Why Not Ask?

Here’s a good question to ask any seasoned, serious journalist: What’s the best question to ask in an interview? It would be interesting to collect 10 or 20 of the best journalistic questions to keep handy in your toolbox.

My colleague Bob DeMaria, now retired, once helped me with a video project interviewing veteran journalists in Roanoke a number of years ago about the art of the interview. They had a variety of tips, but one suggestion they all agreed on was that your last question should be this: “Do you have anything else to add?” or “Anything I didn’t ask?” . . . followed by a long pause, if necessary.

Another good question is “How do you know that?” I heard this one from Alicia C. Shepard, then-ombudsman for National Public Radio and author of a terrific book, Woodward and Bernstein: Life in the Shadow of Watergate. She said the other good question to ask is this: “What does that mean?”

Another visitor to our department at W&L a few years ago, Carol Costello, now a CNN news anchor, told my students that a good question is not only “Why?” – that old chestnut from the “five Ws,” but “Why now?”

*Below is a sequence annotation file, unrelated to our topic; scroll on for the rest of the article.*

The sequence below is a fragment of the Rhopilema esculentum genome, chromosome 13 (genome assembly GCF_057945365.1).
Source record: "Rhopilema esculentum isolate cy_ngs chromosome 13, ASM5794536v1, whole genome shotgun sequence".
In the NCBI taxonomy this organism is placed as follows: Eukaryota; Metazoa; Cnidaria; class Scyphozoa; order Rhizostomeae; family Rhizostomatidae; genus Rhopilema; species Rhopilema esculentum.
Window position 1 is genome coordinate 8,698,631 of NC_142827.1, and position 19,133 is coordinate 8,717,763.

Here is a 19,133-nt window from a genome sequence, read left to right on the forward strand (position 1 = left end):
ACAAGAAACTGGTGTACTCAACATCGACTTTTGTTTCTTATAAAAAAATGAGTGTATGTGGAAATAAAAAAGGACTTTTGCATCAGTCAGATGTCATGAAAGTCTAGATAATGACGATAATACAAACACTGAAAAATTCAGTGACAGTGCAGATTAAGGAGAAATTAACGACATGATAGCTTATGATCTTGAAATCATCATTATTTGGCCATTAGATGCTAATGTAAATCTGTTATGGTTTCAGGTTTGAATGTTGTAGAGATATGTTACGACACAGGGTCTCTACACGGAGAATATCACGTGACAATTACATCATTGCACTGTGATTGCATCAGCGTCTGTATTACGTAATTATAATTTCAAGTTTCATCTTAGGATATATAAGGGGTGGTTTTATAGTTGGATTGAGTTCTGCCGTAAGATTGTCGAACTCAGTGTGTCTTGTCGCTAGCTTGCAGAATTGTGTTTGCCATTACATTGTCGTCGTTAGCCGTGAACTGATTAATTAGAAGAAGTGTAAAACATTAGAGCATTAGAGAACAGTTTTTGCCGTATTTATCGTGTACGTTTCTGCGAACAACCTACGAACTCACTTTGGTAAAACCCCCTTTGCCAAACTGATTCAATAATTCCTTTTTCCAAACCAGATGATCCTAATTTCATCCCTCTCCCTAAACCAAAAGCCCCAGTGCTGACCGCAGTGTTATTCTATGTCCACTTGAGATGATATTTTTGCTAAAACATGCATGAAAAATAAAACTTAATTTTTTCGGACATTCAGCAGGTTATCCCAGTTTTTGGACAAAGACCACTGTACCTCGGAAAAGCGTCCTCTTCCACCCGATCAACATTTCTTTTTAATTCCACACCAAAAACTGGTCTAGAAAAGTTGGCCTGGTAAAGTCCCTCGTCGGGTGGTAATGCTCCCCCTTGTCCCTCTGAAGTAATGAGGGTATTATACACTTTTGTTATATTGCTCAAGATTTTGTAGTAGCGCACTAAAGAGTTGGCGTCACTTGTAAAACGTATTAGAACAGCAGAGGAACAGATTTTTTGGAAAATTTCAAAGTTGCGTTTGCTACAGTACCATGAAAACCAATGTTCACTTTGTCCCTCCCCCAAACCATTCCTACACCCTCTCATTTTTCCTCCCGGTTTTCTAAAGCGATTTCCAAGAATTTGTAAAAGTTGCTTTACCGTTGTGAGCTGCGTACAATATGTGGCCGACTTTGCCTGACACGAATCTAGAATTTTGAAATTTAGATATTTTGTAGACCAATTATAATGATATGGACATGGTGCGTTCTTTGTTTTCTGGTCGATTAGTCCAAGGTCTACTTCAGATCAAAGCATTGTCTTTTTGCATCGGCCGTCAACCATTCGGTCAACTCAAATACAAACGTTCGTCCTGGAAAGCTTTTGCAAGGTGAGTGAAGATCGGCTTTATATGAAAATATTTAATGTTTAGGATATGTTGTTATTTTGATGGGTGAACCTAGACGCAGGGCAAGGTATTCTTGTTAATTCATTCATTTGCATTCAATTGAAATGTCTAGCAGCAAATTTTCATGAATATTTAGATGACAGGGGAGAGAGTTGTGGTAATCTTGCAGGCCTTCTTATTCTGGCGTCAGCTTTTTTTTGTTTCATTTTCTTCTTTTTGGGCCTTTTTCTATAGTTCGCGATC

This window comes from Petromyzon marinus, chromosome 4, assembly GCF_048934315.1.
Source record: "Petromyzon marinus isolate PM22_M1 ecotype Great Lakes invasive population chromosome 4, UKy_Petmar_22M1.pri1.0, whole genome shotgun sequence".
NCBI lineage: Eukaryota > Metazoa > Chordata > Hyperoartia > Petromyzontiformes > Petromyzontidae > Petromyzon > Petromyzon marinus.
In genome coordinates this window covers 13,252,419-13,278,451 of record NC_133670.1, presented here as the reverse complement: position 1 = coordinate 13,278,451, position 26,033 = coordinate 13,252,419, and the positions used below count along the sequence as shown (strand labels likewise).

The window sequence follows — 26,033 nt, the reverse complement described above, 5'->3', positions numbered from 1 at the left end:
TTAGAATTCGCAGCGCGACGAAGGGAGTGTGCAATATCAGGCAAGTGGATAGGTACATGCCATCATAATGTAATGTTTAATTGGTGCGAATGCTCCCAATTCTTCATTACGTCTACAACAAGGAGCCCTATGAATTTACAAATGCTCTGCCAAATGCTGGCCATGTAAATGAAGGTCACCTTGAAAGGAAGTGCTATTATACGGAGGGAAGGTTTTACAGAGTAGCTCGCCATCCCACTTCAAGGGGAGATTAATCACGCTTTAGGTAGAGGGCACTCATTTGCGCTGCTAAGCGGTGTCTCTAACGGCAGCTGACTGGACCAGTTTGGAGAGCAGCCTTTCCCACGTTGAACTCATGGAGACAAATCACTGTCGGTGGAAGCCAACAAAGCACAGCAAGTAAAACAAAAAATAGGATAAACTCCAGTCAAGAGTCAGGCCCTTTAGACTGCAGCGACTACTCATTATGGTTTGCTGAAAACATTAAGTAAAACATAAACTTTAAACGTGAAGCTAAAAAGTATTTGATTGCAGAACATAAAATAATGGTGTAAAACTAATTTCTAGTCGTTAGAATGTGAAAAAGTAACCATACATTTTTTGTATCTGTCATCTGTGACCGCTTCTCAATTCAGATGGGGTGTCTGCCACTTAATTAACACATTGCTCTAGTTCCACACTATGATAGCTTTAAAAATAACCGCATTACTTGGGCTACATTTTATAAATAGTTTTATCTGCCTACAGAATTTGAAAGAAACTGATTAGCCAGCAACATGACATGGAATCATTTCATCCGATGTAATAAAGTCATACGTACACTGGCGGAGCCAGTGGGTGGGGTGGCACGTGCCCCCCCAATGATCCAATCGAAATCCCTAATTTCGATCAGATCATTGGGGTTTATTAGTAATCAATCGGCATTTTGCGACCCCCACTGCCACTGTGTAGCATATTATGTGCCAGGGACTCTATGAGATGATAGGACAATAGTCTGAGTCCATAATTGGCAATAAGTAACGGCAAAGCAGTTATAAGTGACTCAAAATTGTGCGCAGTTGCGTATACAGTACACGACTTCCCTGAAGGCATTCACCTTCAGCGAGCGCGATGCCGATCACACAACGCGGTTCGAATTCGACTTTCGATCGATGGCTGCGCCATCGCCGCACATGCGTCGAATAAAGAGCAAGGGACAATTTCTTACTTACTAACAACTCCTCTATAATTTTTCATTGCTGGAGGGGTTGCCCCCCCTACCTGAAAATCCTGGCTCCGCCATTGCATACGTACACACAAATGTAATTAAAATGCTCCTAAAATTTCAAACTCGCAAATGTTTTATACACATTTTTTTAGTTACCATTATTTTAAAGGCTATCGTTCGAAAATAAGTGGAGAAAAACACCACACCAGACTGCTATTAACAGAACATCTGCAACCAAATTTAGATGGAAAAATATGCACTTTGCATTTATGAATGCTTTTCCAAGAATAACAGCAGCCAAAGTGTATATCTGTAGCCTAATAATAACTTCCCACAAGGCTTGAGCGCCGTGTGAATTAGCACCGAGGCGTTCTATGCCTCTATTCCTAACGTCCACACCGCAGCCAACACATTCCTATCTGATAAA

Such questions – “How do you know?” “What does that mean?” etc. – make journalists indispensable, especially in these days of surface information and spin. It gets at what I heard another veteran journalist say was her driving question when she was executive editor of the New York Times: “The story behind the story.” That was from Jill Abramson, talking to the journalism-professors’ annual conference in August.

About Doug Cumming

Writer, W&L journalism professor emeritus
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